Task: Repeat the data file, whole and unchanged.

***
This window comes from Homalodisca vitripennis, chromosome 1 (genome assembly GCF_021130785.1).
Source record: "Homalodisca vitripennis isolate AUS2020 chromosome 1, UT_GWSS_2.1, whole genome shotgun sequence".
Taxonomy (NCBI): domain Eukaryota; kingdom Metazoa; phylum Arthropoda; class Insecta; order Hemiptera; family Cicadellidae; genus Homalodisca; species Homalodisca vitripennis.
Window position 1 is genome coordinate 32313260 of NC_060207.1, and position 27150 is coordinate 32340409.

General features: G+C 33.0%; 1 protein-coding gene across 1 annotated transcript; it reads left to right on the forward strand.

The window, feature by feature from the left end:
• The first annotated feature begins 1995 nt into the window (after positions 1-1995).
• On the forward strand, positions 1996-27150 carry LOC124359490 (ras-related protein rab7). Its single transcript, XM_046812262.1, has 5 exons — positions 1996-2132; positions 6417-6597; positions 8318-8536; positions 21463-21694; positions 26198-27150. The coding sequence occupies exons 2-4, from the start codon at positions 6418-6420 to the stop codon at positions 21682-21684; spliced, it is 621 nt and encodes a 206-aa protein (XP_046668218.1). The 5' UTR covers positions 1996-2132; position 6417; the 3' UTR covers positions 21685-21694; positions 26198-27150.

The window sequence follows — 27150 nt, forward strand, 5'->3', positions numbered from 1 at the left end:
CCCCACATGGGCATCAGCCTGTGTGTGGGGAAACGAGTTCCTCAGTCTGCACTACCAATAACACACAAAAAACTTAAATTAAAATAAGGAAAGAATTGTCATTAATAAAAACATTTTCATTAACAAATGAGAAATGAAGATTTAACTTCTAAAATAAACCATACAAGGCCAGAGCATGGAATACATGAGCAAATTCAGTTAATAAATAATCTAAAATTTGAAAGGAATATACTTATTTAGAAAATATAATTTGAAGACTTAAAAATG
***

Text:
This window comes from Homalodisca vitripennis, chromosome 1 (genome assembly GCF_021130785.1).
Source record: "Homalodisca vitripennis isolate AUS2020 chromosome 1, UT_GWSS_2.1, whole genome shotgun sequence".
Taxonomy (NCBI): domain Eukaryota; kingdom Metazoa; phylum Arthropoda; class Insecta; order Hemiptera; family Cicadellidae; genus Homalodisca; species Homalodisca vitripennis.
Window position 1 is genome coordinate 32313260 of NC_060207.1, and position 27150 is coordinate 32340409.

General features: G+C 33.0%; 1 protein-coding gene across 1 annotated transcript; it reads left to right on the forward strand.

The window, feature by feature from the left end:
• The first annotated feature begins 1995 nt into the window (after positions 1-1995).
• On the forward strand, positions 1996-27150 carry LOC124359490 (ras-related protein rab7). Its single transcript, XM_046812262.1, has 5 exons — positions 1996-2132; positions 6417-6597; positions 8318-8536; positions 21463-21694; positions 26198-27150. The coding sequence occupies exons 2-4, from the start codon at positions 6418-6420 to the stop codon at positions 21682-21684; spliced, it is 621 nt and encodes a 206-aa protein (XP_046668218.1). The 5' UTR covers positions 1996-2132; position 6417; the 3' UTR covers positions 21685-21694; positions 26198-27150.

The window sequence follows — 27150 nt, forward strand, 5'->3', positions numbered from 1 at the left end:
CCCCACATGGGCATCAGCCTGTGTGTGGGGAAACGAGTTCCTCAGTCTGCACTACCAATAACACACAAAAAACTTAAATTAAAATAAGGAAAGAATTGTCATTAATAAAAACATTTTCATTAACAAATGAGAAATGAAGATTTAACTTCTAAAATAAACCATACAAGGCCAGAGCATGGAATACATGAGCAAATTCAGTTAATAAATAATCTAAAATTTGAAAGGAATATACTTATTTAGAAAATATAATTTGAAGACTTAAAAATG